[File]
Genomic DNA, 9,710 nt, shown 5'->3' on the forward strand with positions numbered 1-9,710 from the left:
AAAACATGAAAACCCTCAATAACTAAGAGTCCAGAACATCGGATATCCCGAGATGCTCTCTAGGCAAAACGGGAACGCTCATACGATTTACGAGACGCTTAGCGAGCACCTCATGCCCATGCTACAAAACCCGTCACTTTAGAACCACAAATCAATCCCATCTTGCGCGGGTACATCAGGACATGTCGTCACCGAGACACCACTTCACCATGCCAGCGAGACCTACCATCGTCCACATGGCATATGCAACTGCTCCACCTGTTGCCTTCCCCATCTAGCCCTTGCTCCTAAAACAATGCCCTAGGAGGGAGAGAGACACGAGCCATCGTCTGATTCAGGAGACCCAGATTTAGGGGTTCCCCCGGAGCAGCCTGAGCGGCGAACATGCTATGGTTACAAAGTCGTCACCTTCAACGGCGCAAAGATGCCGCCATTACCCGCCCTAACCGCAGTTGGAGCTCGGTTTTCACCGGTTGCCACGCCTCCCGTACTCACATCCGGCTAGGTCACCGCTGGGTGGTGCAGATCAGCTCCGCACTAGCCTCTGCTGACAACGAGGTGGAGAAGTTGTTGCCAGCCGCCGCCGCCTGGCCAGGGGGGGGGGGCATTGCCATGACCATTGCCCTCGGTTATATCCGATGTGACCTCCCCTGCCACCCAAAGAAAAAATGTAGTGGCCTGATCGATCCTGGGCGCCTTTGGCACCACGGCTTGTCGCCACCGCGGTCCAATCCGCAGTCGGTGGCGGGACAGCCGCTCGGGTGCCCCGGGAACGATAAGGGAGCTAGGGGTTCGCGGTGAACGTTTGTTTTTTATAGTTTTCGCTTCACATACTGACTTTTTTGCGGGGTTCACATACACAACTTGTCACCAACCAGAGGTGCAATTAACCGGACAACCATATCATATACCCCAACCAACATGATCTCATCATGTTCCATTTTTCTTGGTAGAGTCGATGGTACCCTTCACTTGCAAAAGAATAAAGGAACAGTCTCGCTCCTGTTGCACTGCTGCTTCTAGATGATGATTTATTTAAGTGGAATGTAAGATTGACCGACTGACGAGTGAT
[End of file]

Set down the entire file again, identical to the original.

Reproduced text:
Genomic DNA, 9,710 nt, shown 5'->3' on the forward strand with positions numbered 1-9,710 from the left:
AAAACATGAAAACCCTCAATAACTAAGAGTCCAGAACATCGGATATCCCGAGATGCTCTCTAGGCAAAACGGGAACGCTCATACGATTTACGAGACGCTTAGCGAGCACCTCATGCCCATGCTACAAAACCCGTCACTTTAGAACCACAAATCAATCCCATCTTGCGCGGGTACATCAGGACATGTCGTCACCGAGACACCACTTCACCATGCCAGCGAGACCTACCATCGTCCACATGGCATATGCAACTGCTCCACCTGTTGCCTTCCCCATCTAGCCCTTGCTCCTAAAACAATGCCCTAGGAGGGAGAGAGACACGAGCCATCGTCTGATTCAGGAGACCCAGATTTAGGGGTTCCCCCGGAGCAGCCTGAGCGGCGAACATGCTATGGTTACAAAGTCGTCACCTTCAACGGCGCAAAGATGCCGCCATTACCCGCCCTAACCGCAGTTGGAGCTCGGTTTTCACCGGTTGCCACGCCTCCCGTACTCACATCCGGCTAGGTCACCGCTGGGTGGTGCAGATCAGCTCCGCACTAGCCTCTGCTGACAACGAGGTGGAGAAGTTGTTGCCAGCCGCCGCCGCCTGGCCAGGGGGGGGGGGCATTGCCATGACCATTGCCCTCGGTTATATCCGATGTGACCTCCCCTGCCACCCAAAGAAAAAATGTAGTGGCCTGATCGATCCTGGGCGCCTTTGGCACCACGGCTTGTCGCCACCGCGGTCCAATCCGCAGTCGGTGGCGGGACAGCCGCTCGGGTGCCCCGGGAACGATAAGGGAGCTAGGGGTTCGCGGTGAACGTTTGTTTTTTATAGTTTTCGCTTCACATACTGACTTTTTTGCGGGGTTCACATACACAACTTGTCACCAACCAGAGGTGCAATTAACCGGACAACCATATCATATACCCCAACCAACATGATCTCATCATGTTCCATTTTTCTTGGTAGAGTCGATGGTACCCTTCACTTGCAAAAGAATAAAGGAACAGTCTCGCTCCTGTTGCACTGCTGCTTCTAGATGATGATTTATTTAAGTGGAATGTAAGATTGACCGACTGACGAGTGAT